Wild birds quickly flocked to this new oasis in the middle of a desert. In 1930, a wildlife refuge was established in its fringing wetlands, and it quickly filled with birds and bird watchers. Over the years, over 400 species of birds have been spotted along the shores of the lake—nearly half of all species observed in the entire U.S…
The new reality—and the debate about solutions
The full extent of the new reality for the Salton Sea hasn’t yet fully manifested, says Bruce Wilcox, a secretary with the California Natural Resources Agency who oversees Salton Sea policy. The lake’s surface has dropped about twice as much this year as it did the year before, but it will take some time to really feel the impacts, he says.
But the future is going to be challenging under the best of circumstances, Wilcox warns. Over the next decade, the lake is projected to shrink by thousands of acres each year, exposing nearly 100 square miles by 2028, and nearly triple its current salinity—unlivable for most things that live in water and inhospitable to anything else along its shores.
The loss of the water was not a surprise: some variant on this plan has been in the works for decades. Shoreside debates have raged over how to manage the shrinking lake. Some want to fill it back to its mid-century depths, in an attempt to recapture its glitz and glamour. Others want to do whatever it takes to keep the wetlands habitat intact.
Currently, the state has a plan in place to reconstruct wetlands over about half of the area that will be exposed in the next decade. But so far, the plans have been stalled, with only one project on the southern end of the lake inching forward.
But all it will take is action, says Cohen. “It’s a pretty straightforward concept,” he says. “Once you put up the water and build the wetlands, the birds respond quickly; there’s a huge explosion of biological activity.”
And at the same time, the costs to human health from a shrinking lake have grown more obvious. As the lake recedes, it leaves behind vast swaths of playa, full of fine-grained material that had collected on the lake bottom over the last century. Wind kicks up dust from the playa, which irritates lungs and is loaded with all the compounds and materials that have run off from agricultural lands over the years. Exactly what’s in the playa dust and what that does to human lungs is not yet fully known, but it could include a slew of organic compounds and minerals that exacerbate the already high asthma rates in the county.
“We think there is something else besides the mineral composition that’s causing health impacts,” says Roya Bahreini, an atmospheric scientist at the University of California, Riverside, who has been studying the dust from the region. “But we don’t know what it is yet.”
All plans to deal with the shrinking lake focus heavily on tamping down the playa dust. “Now, this is a desert, so we will never stop dust from blowing,” says Wilcox. But many different strategies—from dumping water on the surface to building landforms that interrupt the winds’ path over the dusty playas—are being tested and, hopefully, implemented soon, says Wilcox.
The whole project is a mess of urgent needs, says Wilcox. “It’s like a big envelope of Jello,” he says. “If you push in one area it pokes out in another area.”
But something has to be done, says Lucia Levers, a water researcher at the University of Minnesota whose research has focused on the Salton Sea. The replacement wetlands being built to make sure the migrating birds still have their stopover spot are better than nothing, she says—at least they’re some kind of substitute for the key habitats that are being lost as the lake shrinks and gets saltier. But the bird populations are already fragile, since they’ve lost so much of their other habitat along the flyway. So if the replacement wetland habitat doesn’t get built, and soon, well—”there’s no substitute for the substitute. This is the end of the line,” she says. “And if this spot goes, it’s all going to go.”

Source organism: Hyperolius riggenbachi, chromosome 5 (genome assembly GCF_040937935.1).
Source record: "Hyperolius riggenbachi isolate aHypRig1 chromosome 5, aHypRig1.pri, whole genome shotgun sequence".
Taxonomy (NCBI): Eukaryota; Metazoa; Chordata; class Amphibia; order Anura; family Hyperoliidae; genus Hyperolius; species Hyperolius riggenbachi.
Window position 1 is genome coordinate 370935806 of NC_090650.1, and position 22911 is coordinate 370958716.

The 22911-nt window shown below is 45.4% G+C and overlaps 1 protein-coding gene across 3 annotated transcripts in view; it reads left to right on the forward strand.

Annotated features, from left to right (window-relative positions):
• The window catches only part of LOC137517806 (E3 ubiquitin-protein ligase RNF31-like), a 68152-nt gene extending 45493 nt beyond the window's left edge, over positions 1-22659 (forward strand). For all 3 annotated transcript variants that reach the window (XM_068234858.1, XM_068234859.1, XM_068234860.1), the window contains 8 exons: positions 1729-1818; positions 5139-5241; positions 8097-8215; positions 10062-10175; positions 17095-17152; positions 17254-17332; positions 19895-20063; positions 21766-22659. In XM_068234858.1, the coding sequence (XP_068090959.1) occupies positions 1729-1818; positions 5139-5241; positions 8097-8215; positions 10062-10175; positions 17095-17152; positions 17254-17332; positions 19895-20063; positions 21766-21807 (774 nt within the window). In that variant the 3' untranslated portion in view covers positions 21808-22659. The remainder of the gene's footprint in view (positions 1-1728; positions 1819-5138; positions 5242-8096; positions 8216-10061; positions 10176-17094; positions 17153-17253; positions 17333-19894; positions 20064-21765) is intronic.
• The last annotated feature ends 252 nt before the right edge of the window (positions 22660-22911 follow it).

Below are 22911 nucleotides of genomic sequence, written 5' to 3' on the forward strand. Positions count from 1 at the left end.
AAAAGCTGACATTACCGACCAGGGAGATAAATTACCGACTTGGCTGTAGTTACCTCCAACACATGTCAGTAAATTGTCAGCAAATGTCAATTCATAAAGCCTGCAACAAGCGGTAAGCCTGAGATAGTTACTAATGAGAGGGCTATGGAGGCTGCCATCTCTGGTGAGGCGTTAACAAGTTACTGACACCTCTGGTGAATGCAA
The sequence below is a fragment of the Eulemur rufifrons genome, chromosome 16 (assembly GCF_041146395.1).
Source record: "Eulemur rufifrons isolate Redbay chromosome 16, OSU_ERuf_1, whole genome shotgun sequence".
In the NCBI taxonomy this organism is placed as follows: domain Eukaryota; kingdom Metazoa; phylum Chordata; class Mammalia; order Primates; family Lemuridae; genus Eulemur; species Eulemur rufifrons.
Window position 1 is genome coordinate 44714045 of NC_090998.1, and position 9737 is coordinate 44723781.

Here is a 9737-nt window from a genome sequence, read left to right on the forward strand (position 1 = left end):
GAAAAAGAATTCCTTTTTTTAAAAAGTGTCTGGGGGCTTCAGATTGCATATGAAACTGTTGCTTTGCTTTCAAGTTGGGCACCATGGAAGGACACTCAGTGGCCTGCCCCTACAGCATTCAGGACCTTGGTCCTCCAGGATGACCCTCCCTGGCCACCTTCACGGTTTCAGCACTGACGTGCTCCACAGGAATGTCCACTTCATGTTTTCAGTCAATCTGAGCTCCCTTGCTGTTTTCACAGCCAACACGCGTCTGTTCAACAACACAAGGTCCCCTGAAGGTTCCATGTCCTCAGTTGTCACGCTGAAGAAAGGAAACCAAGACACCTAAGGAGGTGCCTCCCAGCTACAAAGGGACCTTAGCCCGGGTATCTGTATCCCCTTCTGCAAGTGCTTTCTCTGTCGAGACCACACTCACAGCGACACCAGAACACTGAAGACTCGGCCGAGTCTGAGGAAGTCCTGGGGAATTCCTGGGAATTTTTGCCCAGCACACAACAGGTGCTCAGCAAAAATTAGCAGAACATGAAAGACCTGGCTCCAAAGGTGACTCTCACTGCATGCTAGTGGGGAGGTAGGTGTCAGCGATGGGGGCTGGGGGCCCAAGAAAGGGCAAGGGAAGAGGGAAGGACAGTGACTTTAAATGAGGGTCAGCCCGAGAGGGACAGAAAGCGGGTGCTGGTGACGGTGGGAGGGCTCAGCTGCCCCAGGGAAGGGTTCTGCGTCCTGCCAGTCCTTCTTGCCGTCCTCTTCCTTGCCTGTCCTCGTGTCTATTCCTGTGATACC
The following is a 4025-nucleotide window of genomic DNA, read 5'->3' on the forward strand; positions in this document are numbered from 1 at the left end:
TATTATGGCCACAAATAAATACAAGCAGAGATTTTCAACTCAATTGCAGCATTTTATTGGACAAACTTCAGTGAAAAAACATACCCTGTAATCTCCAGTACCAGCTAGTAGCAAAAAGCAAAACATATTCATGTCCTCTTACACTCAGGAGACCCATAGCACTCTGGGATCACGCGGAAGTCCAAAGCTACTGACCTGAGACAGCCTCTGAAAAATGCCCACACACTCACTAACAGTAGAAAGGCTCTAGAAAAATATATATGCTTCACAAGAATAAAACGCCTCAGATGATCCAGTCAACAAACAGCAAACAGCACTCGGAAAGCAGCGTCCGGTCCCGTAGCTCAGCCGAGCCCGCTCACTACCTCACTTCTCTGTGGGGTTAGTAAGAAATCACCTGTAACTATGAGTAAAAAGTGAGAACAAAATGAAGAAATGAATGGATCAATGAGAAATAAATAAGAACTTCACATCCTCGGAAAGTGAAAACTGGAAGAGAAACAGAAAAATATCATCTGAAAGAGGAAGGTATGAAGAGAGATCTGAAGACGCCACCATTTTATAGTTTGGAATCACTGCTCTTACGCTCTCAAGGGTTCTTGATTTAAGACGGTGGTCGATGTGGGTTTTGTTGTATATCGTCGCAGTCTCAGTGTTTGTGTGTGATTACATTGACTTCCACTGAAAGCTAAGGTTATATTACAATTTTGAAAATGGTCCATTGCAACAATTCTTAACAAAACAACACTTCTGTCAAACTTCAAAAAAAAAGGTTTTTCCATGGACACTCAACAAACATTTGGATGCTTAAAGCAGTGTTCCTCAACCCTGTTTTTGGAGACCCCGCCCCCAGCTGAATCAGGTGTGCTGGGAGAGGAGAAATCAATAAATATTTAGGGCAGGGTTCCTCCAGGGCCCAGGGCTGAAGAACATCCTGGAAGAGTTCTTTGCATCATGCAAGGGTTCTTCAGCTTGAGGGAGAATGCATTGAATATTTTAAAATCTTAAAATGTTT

The changes were negotiated earlier this year by Rep. Raul Ruiz, D-Palm Desert, and California Sens. Dianne Feinstein and Kamala Harris, both Democrats. The bill’s inclusion of the Salton Sea could also nudge California closer to approving a Colorado River drought contingency plan.
Officials said for the first time the Salton Sea now has access to guaranteed federal funding to help clean up environmental and public health issues caused by farming and water withdrawals. The sea, the state’s largest lake, is rapidly drying and releasing toxic dust clouds…
State officials have allocated a minimum of $10 million for a first phase program to build ponds and wetlands to cover growing stretches of dusty lake bed. The federal programs could provide matching funds or more.
The bill could also indirectly help with seven-state drought contingency plans to conserve Colorado River water.
The Imperial Irrigation District, which is entitled to the largest share of the river water, has signaled their support for one plan, but set conditions for signing it, including an ironclad guarantee of funding for the shrinking Salton Sea…
During talks in Las Vegas last week on the drought plans, Bureau of Reclamation chief Brenda Burman said, “I would caution folks … not to add unrealistic demands.”
IID president Jim Hanks fired back at her comments at a board meeting on Monday.
“It’s one thing to make bold statements from a Washington D.C. office or the luxurious Caesar’s Palace hotel ballroom. It’s something entirely different to see the shrinking sea or widening shoreline with your own eyes, or to witness a child or grandchild struggling to breathe due to their worsening asthma,” he said. “A shrinking sea … will blow untold quantities of fine dust in the air. … Matching federal funding for the Salton Sea makes up one-tenth of one percent of the $900 billion 2018 Farm Bill. That seems entirely reasonable.”
Meanwhile, down in the San Luis Valley the farm bill is welcome. Here’s a report from the Valley Courier via the Center Post Dispatch:
On Wednesday, Dec. 12, the House of Representatives passed the 2018 Farm Bill 369-47. The Senate passed the bill on Tuesday 87-13.
The Farm Bill, which among other provisions removes hemp from the list of federally controlled substances, now moves to the president’s desk for signature. The San Luis Valley is one of the areas in Colorado embracing hemp as a viable crop, and Colorado was the number-one hemp producing state in the nation last year with more than 10,000 acres.